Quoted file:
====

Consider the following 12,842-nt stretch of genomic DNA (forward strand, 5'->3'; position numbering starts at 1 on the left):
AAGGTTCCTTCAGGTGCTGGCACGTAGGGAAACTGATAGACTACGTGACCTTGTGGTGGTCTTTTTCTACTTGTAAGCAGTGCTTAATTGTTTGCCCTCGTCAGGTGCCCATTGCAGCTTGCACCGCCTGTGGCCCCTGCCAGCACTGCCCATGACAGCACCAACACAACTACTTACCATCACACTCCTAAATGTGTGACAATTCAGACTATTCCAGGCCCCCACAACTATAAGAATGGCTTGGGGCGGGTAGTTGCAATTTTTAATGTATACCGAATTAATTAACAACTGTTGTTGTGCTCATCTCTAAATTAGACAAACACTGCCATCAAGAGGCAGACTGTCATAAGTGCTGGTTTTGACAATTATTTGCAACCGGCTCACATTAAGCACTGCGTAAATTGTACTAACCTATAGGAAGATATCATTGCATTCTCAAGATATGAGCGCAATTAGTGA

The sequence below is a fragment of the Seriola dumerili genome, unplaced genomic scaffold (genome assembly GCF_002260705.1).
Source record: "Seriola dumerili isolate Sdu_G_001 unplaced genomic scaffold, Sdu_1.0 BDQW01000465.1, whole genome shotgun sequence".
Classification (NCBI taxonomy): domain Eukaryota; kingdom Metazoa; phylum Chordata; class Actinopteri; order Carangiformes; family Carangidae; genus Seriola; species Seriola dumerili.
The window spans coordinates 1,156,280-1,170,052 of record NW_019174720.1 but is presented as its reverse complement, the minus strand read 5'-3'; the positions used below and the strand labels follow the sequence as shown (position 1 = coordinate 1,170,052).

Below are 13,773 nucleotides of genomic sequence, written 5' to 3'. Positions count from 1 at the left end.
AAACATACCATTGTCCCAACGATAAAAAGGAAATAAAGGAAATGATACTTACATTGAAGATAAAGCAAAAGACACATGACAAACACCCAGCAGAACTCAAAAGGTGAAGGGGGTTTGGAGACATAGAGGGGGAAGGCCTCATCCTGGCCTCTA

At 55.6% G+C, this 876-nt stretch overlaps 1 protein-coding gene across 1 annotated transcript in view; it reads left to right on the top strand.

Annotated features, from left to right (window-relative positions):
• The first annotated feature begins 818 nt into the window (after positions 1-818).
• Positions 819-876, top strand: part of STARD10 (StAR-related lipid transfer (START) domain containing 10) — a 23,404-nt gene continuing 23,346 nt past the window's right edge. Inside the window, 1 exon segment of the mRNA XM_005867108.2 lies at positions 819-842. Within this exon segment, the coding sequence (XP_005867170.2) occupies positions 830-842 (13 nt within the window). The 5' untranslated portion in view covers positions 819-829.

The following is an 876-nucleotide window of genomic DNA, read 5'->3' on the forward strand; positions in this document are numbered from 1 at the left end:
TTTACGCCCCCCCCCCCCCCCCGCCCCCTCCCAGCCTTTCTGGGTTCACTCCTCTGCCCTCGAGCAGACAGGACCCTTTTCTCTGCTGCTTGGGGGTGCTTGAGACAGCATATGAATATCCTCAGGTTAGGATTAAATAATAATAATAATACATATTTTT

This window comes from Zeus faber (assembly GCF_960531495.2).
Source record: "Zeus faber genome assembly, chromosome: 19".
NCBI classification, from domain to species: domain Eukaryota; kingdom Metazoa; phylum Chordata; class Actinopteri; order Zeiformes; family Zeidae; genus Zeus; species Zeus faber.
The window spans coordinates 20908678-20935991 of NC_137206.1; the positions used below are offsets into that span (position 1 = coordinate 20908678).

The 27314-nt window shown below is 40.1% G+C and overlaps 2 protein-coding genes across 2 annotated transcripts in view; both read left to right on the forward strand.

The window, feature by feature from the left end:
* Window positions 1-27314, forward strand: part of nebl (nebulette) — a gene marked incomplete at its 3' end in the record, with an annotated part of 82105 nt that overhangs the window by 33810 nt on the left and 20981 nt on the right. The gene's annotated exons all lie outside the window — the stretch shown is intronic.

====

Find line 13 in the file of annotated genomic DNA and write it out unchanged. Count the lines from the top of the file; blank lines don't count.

The following is an 876-nucleotide window of genomic DNA, read 5'->3' on the forward strand; positions in this document are numbered from 1 at the left end: